There are telltale signs law officers look for to spot an impaired driver. It could be a car straddling the centerline, one weaving within a lane or a vehicle sporting a flashing turn signal without making a turn.
These all are signals that the driver of the vehicle might be impaired and are just the sort of thing that could catch the attention of an officer on patrol this New Year's Eve.
Some people speed and drive aggressively, said police Capt. Dee Patty, a spokeswoman for the Oklahoma City Police Department. But those who drive too slow or weave around traffic might also be stopped.
Patty is part of a team of law officers who will be out on New Year's Eve in the Oklahoma City area.
“Make smart decisions,” Patty said.
“Don't drink and drive. If you are going to celebrate outside the home, take a cab or ride with someone who has not been drinking alcoholic beverages. Don't just ride with someone who is less impaired.”
Metro-area law enforcement agencies will be working together as part of the New Year's Eve crackdown.
A team composed of law officers from the Oklahoma Highway Patrol, the Oklahoma City Police Department, the Oklahoma County sheriff's office and the Alcoholic Beverage Laws Enforcement Commission will patrol Oklahoma City streets, said Lt. Garrett Vowell of the Highway Patrol.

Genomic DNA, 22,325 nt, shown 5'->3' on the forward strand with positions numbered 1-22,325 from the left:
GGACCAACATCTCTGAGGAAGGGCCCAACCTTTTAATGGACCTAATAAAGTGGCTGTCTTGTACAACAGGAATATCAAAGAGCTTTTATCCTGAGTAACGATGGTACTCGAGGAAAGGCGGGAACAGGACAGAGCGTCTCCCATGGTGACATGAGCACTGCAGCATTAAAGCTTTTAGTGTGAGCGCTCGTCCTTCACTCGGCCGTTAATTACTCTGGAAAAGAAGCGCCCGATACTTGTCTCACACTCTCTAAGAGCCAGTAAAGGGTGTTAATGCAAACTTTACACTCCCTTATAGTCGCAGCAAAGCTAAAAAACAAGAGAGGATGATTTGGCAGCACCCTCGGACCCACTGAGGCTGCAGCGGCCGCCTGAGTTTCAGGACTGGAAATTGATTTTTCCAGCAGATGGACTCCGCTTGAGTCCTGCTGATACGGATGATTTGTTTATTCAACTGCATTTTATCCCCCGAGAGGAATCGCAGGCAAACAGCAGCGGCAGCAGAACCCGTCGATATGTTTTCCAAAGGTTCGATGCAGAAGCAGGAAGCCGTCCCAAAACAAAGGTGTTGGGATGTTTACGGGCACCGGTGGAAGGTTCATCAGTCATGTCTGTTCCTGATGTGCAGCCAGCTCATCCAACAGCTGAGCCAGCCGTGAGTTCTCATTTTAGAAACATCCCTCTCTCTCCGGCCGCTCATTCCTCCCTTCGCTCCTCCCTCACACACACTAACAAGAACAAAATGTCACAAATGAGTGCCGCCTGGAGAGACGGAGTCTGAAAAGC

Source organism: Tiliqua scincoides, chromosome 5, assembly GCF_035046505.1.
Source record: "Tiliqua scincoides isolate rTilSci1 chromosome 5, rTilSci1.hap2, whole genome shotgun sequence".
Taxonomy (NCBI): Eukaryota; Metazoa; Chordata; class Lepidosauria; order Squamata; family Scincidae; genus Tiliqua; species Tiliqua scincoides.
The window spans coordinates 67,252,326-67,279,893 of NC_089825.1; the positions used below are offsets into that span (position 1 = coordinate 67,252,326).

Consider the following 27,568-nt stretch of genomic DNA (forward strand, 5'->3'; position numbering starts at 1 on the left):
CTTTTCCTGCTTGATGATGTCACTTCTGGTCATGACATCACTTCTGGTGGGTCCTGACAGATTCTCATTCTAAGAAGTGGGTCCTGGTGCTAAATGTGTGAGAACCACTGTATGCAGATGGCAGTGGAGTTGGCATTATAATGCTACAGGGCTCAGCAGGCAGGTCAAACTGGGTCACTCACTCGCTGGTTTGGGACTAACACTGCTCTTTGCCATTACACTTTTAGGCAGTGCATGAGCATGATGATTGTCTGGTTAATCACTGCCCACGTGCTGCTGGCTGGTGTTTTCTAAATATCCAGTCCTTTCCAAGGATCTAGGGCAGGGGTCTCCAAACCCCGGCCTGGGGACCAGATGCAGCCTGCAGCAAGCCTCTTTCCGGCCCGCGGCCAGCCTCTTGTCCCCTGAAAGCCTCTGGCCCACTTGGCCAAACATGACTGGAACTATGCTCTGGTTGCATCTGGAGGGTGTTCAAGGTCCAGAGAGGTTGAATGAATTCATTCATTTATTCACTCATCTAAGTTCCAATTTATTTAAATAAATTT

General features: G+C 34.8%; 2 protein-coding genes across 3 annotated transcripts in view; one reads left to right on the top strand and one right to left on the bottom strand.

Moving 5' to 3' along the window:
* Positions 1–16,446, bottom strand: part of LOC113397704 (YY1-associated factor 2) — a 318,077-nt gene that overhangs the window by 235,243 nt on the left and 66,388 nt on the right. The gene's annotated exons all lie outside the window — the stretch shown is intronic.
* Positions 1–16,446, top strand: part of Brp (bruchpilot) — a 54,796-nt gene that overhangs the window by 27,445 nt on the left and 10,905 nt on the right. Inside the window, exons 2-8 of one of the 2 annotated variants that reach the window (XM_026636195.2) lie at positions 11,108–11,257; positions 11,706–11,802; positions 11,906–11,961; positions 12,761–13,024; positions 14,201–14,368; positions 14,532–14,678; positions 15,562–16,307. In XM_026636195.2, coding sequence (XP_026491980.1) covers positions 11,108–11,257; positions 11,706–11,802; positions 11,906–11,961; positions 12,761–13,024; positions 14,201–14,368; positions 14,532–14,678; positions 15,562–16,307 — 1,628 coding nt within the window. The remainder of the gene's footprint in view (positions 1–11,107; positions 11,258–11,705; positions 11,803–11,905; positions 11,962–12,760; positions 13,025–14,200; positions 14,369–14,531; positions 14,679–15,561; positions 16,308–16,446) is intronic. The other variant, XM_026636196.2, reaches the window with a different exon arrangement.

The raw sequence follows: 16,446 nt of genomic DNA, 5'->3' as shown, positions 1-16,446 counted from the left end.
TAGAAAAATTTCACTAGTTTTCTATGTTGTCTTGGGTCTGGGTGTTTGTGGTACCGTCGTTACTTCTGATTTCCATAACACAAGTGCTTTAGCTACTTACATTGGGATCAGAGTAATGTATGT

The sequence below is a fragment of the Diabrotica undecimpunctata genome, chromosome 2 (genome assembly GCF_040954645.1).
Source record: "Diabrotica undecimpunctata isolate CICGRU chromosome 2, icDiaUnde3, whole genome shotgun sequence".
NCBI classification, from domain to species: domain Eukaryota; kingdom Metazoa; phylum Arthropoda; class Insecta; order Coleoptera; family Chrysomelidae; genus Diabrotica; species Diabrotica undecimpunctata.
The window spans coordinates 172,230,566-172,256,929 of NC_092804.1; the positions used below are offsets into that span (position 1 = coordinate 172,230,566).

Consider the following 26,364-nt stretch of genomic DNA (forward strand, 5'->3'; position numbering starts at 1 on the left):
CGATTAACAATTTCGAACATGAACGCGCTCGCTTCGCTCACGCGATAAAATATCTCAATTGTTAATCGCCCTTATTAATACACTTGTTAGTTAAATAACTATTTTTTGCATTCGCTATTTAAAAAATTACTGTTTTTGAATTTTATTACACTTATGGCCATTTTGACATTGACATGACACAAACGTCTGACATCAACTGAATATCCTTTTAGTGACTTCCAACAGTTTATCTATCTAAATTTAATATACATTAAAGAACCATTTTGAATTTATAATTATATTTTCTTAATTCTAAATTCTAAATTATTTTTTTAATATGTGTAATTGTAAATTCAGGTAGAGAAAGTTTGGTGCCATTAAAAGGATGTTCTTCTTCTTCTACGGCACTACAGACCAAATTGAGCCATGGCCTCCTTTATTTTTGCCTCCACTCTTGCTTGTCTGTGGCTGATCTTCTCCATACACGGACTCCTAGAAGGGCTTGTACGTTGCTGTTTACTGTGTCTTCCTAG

Patrols start at 7 p.m.
Patrols will begin at 7 p.m. Monday and end in the early morning hours Tuesday.
“This important multiagency crackdown shows how serious we are about keeping impaired drivers off our streets and highways,” Highway Patrol Chief Kerry Pettingill said. “It is vital that we work together to keep people safe on a holiday when so many celebrations include alcohol or other intoxicants.”
Oklahoma County Sheriff John Whetsel stated in a news release that his deputies will aim to get intoxicated drivers off the streets and in jail.
Patty said law enforcement officers will watch for impaired drivers in areas of the city where there is a high volume of traffic. It may be around bars or in entertainment districts.
During the New Year's Day holiday period last year, six people died in six crashes across Oklahoma, and 219 people were injured.
Of these, one death and 31 injuries were in alcohol-related crashes, according to the Oklahoma Highway Safety Office.
Make smart decisions. Don't drink and drive. If you are going to celebrate outside the home, take a cab or ride with someone who has not been drinking alcoholic beverages. Don't just ride with someone who is less impaired.”
Capt. Dee Patty,
Oklahoma City Police Department spokeswoman